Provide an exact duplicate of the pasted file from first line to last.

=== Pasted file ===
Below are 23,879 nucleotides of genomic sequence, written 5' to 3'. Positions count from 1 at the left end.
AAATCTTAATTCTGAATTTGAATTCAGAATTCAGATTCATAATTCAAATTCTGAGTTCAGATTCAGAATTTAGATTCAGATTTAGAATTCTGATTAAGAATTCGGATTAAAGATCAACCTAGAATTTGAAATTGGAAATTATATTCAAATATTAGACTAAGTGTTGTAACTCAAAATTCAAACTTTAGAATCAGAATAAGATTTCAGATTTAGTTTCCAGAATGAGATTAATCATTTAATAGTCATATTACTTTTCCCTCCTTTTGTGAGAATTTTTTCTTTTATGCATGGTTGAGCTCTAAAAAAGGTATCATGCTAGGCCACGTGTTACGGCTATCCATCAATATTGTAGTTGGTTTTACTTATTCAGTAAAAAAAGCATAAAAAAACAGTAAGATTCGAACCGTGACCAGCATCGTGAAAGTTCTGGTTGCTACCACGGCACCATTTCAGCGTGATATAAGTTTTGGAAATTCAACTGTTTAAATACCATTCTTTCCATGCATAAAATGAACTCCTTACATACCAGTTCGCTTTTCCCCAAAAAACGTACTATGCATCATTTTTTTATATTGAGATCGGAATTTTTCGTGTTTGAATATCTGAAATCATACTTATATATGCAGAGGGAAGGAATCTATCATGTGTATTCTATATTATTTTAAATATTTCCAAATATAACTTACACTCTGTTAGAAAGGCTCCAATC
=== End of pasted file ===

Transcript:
Below are 23,879 nucleotides of genomic sequence, written 5' to 3'. Positions count from 1 at the left end.
AAATCTTAATTCTGAATTTGAATTCAGAATTCAGATTCATAATTCAAATTCTGAGTTCAGATTCAGAATTTAGATTCAGATTTAGAATTCTGATTAAGAATTCGGATTAAAGATCAACCTAGAATTTGAAATTGGAAATTATATTCAAATATTAGACTAAGTGTTGTAACTCAAAATTCAAACTTTAGAATCAGAATAAGATTTCAGATTTAGTTTCCAGAATGAGATTAATCATTTAATAGTCATATTACTTTTCCCTCCTTTTGTGAGAATTTTTTCTTTTATGCATGGTTGAGCTCTAAAAAAGGTATCATGCTAGGCCACGTGTTACGGCTATCCATCAATATTGTAGTTGGTTTTACTTATTCAGTAAAAAAAGCATAAAAAAACAGTAAGATTCGAACCGTGACCAGCATCGTGAAAGTTCTGGTTGCTACCACGGCACCATTTCAGCGTGATATAAGTTTTGGAAATTCAACTGTTTAAATACCATTCTTTCCATGCATAAAATGAACTCCTTACATACCAGTTCGCTTTTCCCCAAAAAACGTACTATGCATCATTTTTTTATATTGAGATCGGAATTTTTCGTGTTTGAATATCTGAAATCATACTTATATATGCAGAGGGAAGGAATCTATCATGTGTATTCTATATTATTTTAAATATTTCCAAATATAACTTACACTCTGTTAGAAAGGCTCCAATC